Who would have thought it? We felt we were well-governed during the Rudd era - much better governed than for most of the Howard era.
The finding will be published next month by the Australian Centre on Quality of Life at Deakin University as part of its wellbeing project.
Since September 2001 it has been asking Australians to rate on a scale of 1 to 10 how satisfied they felt with government in Australia.
The September 2001 result was an index number of 59 meaning that on average Australians gave the government close to 6 points out of 10.
But it turned out to be the Howard government's highest score ever got, pushed up by the Twin Towers bombing in the United States just days before.
"It was a rally round the flag effect," said Deakin Professor Bob Cummins... "When things look threatening people look to their leaders and tend to find they like what they have."
After that the Howard government's rating rarely went above 55 despite blips during the Bali bombing and the toppling of Saddam Hussein in Iraq.
By contrast the Rudd era began with the best numbers on record.
Satisfaction with government soared to 62 points on Rudd's election and remained well above the Howard government's average until the most recent survey in April this year.
"Even in April this year people were more satisfied with government under Rudd than they had been under Howard when they re-elected him," said Professor Cummins.
"I think the plotters who deposed the prime minister may have misread the feeling of the electorate by focusing on the change in its feeling rather than its absolute level."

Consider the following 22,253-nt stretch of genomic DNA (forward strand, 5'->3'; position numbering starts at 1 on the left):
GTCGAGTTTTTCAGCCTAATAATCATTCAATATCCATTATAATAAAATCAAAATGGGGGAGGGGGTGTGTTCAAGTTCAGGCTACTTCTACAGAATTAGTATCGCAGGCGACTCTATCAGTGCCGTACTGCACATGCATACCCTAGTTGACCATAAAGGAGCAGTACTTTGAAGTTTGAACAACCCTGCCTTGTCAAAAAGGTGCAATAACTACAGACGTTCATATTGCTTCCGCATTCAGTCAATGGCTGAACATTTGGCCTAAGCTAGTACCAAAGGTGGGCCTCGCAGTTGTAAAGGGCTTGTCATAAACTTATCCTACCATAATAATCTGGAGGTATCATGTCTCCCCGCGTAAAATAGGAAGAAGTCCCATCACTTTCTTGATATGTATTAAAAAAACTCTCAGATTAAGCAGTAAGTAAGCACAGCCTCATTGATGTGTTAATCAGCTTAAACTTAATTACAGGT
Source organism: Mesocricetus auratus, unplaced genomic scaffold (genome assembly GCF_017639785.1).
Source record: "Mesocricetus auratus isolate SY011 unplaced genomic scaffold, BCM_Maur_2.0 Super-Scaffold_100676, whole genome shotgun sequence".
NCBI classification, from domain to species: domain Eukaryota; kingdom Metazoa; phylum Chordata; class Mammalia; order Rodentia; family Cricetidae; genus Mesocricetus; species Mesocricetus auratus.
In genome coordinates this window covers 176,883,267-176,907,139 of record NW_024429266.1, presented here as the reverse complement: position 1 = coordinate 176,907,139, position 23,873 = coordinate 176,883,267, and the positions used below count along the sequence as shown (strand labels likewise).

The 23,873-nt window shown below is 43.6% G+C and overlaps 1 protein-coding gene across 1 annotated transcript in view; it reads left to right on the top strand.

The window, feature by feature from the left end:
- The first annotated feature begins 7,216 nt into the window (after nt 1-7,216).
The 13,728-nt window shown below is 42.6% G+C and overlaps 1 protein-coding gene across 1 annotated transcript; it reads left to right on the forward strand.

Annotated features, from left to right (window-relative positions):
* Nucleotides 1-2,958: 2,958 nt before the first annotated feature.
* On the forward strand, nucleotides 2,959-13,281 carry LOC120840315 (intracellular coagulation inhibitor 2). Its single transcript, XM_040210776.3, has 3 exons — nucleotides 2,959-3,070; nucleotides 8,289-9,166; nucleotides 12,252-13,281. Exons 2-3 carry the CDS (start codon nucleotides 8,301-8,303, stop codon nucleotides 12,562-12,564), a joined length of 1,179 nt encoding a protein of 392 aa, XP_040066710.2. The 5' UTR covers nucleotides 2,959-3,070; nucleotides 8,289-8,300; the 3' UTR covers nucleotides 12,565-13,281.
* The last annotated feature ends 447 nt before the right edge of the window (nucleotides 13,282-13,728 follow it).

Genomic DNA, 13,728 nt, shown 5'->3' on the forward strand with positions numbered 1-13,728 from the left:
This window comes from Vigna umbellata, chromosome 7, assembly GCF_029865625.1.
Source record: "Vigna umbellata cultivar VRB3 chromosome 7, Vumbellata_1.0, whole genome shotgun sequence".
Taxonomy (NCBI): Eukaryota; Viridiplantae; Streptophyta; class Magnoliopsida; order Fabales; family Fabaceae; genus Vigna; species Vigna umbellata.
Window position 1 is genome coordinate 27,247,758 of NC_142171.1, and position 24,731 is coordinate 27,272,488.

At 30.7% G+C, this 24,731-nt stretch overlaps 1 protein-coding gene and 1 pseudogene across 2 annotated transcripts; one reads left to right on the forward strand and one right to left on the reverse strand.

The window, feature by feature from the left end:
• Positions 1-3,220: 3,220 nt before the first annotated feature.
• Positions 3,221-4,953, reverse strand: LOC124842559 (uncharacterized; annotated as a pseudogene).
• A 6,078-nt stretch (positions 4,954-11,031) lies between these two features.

"It's the sensation you get when you take your hand out of water of one temperature and plunge it into water of another," he said. "It isn't a reliable guide."
"People got so used to high satisfaction with government they panicked when they saw it change."
Satisfaction with government soared to a record high under Rudd during the 2008 world stock market crash in the wake of the collapse of Lehmann Brothers. But Professor Cummins doesn't think that was a result of voters "rallying around the flag".
"We rally around the flag when things are bad somewhere else, such as Bali or New York,' he said. "We feel protected and secure because it is happening to someone else."
"The global financial crisis was different. I think in we felt satisfied with government not because of the crisis but because of its response to it."
"Whether or not giving most of us cheques for about $1000 was a good idea, it made us feel the government was doing something, that it was on top of the problem."
"Until very recently we believed we were exceptionally well-governed under Rudd. In most other countries the scores are below 50 - Rudd at his worst fell to 54, Howard to 52. It might be that we are well governed compared to many other places."
"We will never know whether Mr Rudd would have been re-elected, but if people voted on the basis of how they felt about government he might well have. We felt good."
On some other dimensions we are feeling better than ever. The survey finds our satisfaction with social conditions, with our personal relationships, with our standard of living and with the natural environment has climbed to an all-time high.
Published in today's SMH and Age
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